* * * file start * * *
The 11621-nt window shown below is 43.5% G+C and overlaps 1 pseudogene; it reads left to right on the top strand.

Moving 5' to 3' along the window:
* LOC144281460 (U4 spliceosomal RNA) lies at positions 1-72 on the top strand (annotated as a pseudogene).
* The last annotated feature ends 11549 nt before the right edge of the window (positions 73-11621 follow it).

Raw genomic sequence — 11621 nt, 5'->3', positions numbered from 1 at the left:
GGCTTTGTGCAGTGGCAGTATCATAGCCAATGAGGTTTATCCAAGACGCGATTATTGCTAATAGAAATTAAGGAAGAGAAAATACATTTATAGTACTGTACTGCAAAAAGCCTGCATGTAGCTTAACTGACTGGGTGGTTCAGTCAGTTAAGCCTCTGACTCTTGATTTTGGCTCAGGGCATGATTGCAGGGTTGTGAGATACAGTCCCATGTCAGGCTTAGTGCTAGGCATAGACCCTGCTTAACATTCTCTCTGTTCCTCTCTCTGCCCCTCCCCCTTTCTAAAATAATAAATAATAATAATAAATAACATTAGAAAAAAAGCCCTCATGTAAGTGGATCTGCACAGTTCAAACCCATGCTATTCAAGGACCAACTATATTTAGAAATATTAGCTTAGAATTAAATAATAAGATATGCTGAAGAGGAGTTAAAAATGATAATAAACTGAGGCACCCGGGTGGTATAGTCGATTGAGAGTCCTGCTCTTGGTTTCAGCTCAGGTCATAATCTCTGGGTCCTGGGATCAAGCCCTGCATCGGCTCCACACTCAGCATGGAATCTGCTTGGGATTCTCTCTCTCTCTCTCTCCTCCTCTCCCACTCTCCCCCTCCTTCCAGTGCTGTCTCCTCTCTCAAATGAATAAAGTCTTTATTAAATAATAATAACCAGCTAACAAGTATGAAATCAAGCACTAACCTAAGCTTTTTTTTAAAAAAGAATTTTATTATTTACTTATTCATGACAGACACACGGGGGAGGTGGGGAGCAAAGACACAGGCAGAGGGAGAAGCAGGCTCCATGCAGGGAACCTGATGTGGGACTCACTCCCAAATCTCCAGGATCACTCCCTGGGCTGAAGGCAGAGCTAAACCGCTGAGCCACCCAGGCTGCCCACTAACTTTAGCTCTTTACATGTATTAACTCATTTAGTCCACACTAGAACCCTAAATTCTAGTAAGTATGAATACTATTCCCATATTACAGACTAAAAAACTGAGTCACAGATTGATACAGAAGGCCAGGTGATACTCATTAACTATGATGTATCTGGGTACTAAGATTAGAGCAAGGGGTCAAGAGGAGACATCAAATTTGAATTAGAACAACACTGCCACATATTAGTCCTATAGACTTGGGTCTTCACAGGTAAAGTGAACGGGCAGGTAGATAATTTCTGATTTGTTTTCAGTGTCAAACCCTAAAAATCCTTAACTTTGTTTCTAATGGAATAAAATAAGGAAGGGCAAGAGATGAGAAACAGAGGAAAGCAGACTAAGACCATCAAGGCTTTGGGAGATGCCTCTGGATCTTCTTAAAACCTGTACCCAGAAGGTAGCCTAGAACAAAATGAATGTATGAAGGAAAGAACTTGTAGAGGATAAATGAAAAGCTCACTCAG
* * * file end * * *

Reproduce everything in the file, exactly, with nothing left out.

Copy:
The 11621-nt window shown below is 43.5% G+C and overlaps 1 pseudogene; it reads left to right on the top strand.

Moving 5' to 3' along the window:
* LOC144281460 (U4 spliceosomal RNA) lies at positions 1-72 on the top strand (annotated as a pseudogene).
* The last annotated feature ends 11549 nt before the right edge of the window (positions 73-11621 follow it).

Raw genomic sequence — 11621 nt, 5'->3', positions numbered from 1 at the left:
GGCTTTGTGCAGTGGCAGTATCATAGCCAATGAGGTTTATCCAAGACGCGATTATTGCTAATAGAAATTAAGGAAGAGAAAATACATTTATAGTACTGTACTGCAAAAAGCCTGCATGTAGCTTAACTGACTGGGTGGTTCAGTCAGTTAAGCCTCTGACTCTTGATTTTGGCTCAGGGCATGATTGCAGGGTTGTGAGATACAGTCCCATGTCAGGCTTAGTGCTAGGCATAGACCCTGCTTAACATTCTCTCTGTTCCTCTCTCTGCCCCTCCCCCTTTCTAAAATAATAAATAATAATAATAAATAACATTAGAAAAAAAGCCCTCATGTAAGTGGATCTGCACAGTTCAAACCCATGCTATTCAAGGACCAACTATATTTAGAAATATTAGCTTAGAATTAAATAATAAGATATGCTGAAGAGGAGTTAAAAATGATAATAAACTGAGGCACCCGGGTGGTATAGTCGATTGAGAGTCCTGCTCTTGGTTTCAGCTCAGGTCATAATCTCTGGGTCCTGGGATCAAGCCCTGCATCGGCTCCACACTCAGCATGGAATCTGCTTGGGATTCTCTCTCTCTCTCTCTCCTCCTCTCCCACTCTCCCCCTCCTTCCAGTGCTGTCTCCTCTCTCAAATGAATAAAGTCTTTATTAAATAATAATAACCAGCTAACAAGTATGAAATCAAGCACTAACCTAAGCTTTTTTTTAAAAAAGAATTTTATTATTTACTTATTCATGACAGACACACGGGGGAGGTGGGGAGCAAAGACACAGGCAGAGGGAGAAGCAGGCTCCATGCAGGGAACCTGATGTGGGACTCACTCCCAAATCTCCAGGATCACTCCCTGGGCTGAAGGCAGAGCTAAACCGCTGAGCCACCCAGGCTGCCCACTAACTTTAGCTCTTTACATGTATTAACTCATTTAGTCCACACTAGAACCCTAAATTCTAGTAAGTATGAATACTATTCCCATATTACAGACTAAAAAACTGAGTCACAGATTGATACAGAAGGCCAGGTGATACTCATTAACTATGATGTATCTGGGTACTAAGATTAGAGCAAGGGGTCAAGAGGAGACATCAAATTTGAATTAGAACAACACTGCCACATATTAGTCCTATAGACTTGGGTCTTCACAGGTAAAGTGAACGGGCAGGTAGATAATTTCTGATTTGTTTTCAGTGTCAAACCCTAAAAATCCTTAACTTTGTTTCTAATGGAATAAAATAAGGAAGGGCAAGAGATGAGAAACAGAGGAAAGCAGACTAAGACCATCAAGGCTTTGGGAGATGCCTCTGGATCTTCTTAAAACCTGTACCCAGAAGGTAGCCTAGAACAAAATGAATGTATGAAGGAAAGAACTTGTAGAGGATAAATGAAAAGCTCACTCAG